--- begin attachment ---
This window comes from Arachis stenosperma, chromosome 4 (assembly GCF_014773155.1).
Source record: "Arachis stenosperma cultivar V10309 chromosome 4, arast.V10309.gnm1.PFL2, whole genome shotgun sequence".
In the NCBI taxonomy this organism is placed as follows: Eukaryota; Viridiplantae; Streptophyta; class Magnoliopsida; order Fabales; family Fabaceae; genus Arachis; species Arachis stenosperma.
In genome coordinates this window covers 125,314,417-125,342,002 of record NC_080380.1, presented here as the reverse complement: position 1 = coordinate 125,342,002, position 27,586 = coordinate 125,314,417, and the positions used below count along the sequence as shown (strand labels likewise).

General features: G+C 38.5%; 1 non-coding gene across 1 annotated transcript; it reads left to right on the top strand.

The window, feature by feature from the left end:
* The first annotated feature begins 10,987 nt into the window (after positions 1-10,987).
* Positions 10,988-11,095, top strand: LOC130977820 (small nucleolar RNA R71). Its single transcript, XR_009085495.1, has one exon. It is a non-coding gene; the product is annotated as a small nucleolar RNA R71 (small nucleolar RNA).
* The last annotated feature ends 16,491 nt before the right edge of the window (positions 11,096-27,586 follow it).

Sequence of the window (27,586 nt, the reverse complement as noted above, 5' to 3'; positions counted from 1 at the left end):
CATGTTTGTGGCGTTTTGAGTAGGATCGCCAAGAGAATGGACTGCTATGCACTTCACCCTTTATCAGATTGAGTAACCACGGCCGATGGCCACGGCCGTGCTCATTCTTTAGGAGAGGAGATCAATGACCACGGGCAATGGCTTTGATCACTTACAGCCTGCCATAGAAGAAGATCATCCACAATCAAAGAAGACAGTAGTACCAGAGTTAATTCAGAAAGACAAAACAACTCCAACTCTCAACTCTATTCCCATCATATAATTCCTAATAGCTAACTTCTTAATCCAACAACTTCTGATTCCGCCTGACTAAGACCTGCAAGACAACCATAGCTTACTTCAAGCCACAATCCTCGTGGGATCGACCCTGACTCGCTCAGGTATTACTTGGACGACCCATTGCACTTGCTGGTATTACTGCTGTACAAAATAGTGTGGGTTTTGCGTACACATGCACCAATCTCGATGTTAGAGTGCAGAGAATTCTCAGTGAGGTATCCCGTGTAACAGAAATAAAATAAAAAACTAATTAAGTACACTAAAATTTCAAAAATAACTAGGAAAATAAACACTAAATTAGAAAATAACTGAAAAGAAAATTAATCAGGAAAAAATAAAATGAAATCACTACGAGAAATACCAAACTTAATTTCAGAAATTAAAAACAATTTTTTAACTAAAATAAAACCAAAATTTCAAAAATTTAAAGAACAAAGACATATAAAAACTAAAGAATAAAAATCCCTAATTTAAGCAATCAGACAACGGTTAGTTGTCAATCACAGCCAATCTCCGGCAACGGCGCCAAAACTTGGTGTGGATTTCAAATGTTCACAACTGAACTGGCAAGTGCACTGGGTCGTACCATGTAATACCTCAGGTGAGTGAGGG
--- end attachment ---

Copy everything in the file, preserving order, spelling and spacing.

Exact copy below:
This window comes from Arachis stenosperma, chromosome 4 (assembly GCF_014773155.1).
Source record: "Arachis stenosperma cultivar V10309 chromosome 4, arast.V10309.gnm1.PFL2, whole genome shotgun sequence".
In the NCBI taxonomy this organism is placed as follows: Eukaryota; Viridiplantae; Streptophyta; class Magnoliopsida; order Fabales; family Fabaceae; genus Arachis; species Arachis stenosperma.
In genome coordinates this window covers 125,314,417-125,342,002 of record NC_080380.1, presented here as the reverse complement: position 1 = coordinate 125,342,002, position 27,586 = coordinate 125,314,417, and the positions used below count along the sequence as shown (strand labels likewise).

General features: G+C 38.5%; 1 non-coding gene across 1 annotated transcript; it reads left to right on the top strand.

The window, feature by feature from the left end:
* The first annotated feature begins 10,987 nt into the window (after positions 1-10,987).
* Positions 10,988-11,095, top strand: LOC130977820 (small nucleolar RNA R71). Its single transcript, XR_009085495.1, has one exon. It is a non-coding gene; the product is annotated as a small nucleolar RNA R71 (small nucleolar RNA).
* The last annotated feature ends 16,491 nt before the right edge of the window (positions 11,096-27,586 follow it).

Sequence of the window (27,586 nt, the reverse complement as noted above, 5' to 3'; positions counted from 1 at the left end):
CATGTTTGTGGCGTTTTGAGTAGGATCGCCAAGAGAATGGACTGCTATGCACTTCACCCTTTATCAGATTGAGTAACCACGGCCGATGGCCACGGCCGTGCTCATTCTTTAGGAGAGGAGATCAATGACCACGGGCAATGGCTTTGATCACTTACAGCCTGCCATAGAAGAAGATCATCCACAATCAAAGAAGACAGTAGTACCAGAGTTAATTCAGAAAGACAAAACAACTCCAACTCTCAACTCTATTCCCATCATATAATTCCTAATAGCTAACTTCTTAATCCAACAACTTCTGATTCCGCCTGACTAAGACCTGCAAGACAACCATAGCTTACTTCAAGCCACAATCCTCGTGGGATCGACCCTGACTCGCTCAGGTATTACTTGGACGACCCATTGCACTTGCTGGTATTACTGCTGTACAAAATAGTGTGGGTTTTGCGTACACATGCACCAATCTCGATGTTAGAGTGCAGAGAATTCTCAGTGAGGTATCCCGTGTAACAGAAATAAAATAAAAAACTAATTAAGTACACTAAAATTTCAAAAATAACTAGGAAAATAAACACTAAATTAGAAAATAACTGAAAAGAAAATTAATCAGGAAAAAATAAAATGAAATCACTACGAGAAATACCAAACTTAATTTCAGAAATTAAAAACAATTTTTTAACTAAAATAAAACCAAAATTTCAAAAATTTAAAGAACAAAGACATATAAAAACTAAAGAATAAAAATCCCTAATTTAAGCAATCAGACAACGGTTAGTTGTCAATCACAGCCAATCTCCGGCAACGGCGCCAAAACTTGGTGTGGATTTCAAATGTTCACAACTGAACTGGCAAGTGCACTGGGTCGTACCATGTAATACCTCAGGTGAGTGAGGG